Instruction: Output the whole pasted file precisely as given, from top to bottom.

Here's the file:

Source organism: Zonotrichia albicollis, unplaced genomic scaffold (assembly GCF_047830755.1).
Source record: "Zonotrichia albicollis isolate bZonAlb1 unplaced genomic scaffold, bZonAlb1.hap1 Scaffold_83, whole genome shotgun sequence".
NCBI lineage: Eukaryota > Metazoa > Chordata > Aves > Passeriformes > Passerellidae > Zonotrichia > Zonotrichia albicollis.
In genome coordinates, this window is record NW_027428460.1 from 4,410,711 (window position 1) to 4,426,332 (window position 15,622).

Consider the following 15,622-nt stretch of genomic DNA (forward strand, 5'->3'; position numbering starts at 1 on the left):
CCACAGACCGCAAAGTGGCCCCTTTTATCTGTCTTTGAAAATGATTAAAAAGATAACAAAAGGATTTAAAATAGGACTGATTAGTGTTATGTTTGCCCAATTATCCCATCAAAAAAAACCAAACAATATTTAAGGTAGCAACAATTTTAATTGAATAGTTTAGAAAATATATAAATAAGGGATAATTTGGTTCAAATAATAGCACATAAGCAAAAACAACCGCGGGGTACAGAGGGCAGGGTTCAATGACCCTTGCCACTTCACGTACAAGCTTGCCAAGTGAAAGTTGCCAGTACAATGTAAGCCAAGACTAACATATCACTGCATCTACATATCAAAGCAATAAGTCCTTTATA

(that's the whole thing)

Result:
Source organism: Zonotrichia albicollis, unplaced genomic scaffold (assembly GCF_047830755.1).
Source record: "Zonotrichia albicollis isolate bZonAlb1 unplaced genomic scaffold, bZonAlb1.hap1 Scaffold_83, whole genome shotgun sequence".
NCBI lineage: Eukaryota > Metazoa > Chordata > Aves > Passeriformes > Passerellidae > Zonotrichia > Zonotrichia albicollis.
In genome coordinates, this window is record NW_027428460.1 from 4,410,711 (window position 1) to 4,426,332 (window position 15,622).

Consider the following 15,622-nt stretch of genomic DNA (forward strand, 5'->3'; position numbering starts at 1 on the left):
CCACAGACCGCAAAGTGGCCCCTTTTATCTGTCTTTGAAAATGATTAAAAAGATAACAAAAGGATTTAAAATAGGACTGATTAGTGTTATGTTTGCCCAATTATCCCATCAAAAAAAACCAAACAATATTTAAGGTAGCAACAATTTTAATTGAATAGTTTAGAAAATATATAAATAAGGGATAATTTGGTTCAAATAATAGCACATAAGCAAAAACAACCGCGGGGTACAGAGGGCAGGGTTCAATGACCCTTGCCACTTCACGTACAAGCTTGCCAAGTGAAAGTTGCCAGTACAATGTAAGCCAAGACTAACATATCACTGCATCTACATATCAAAGCAATAAGTCCTTTATA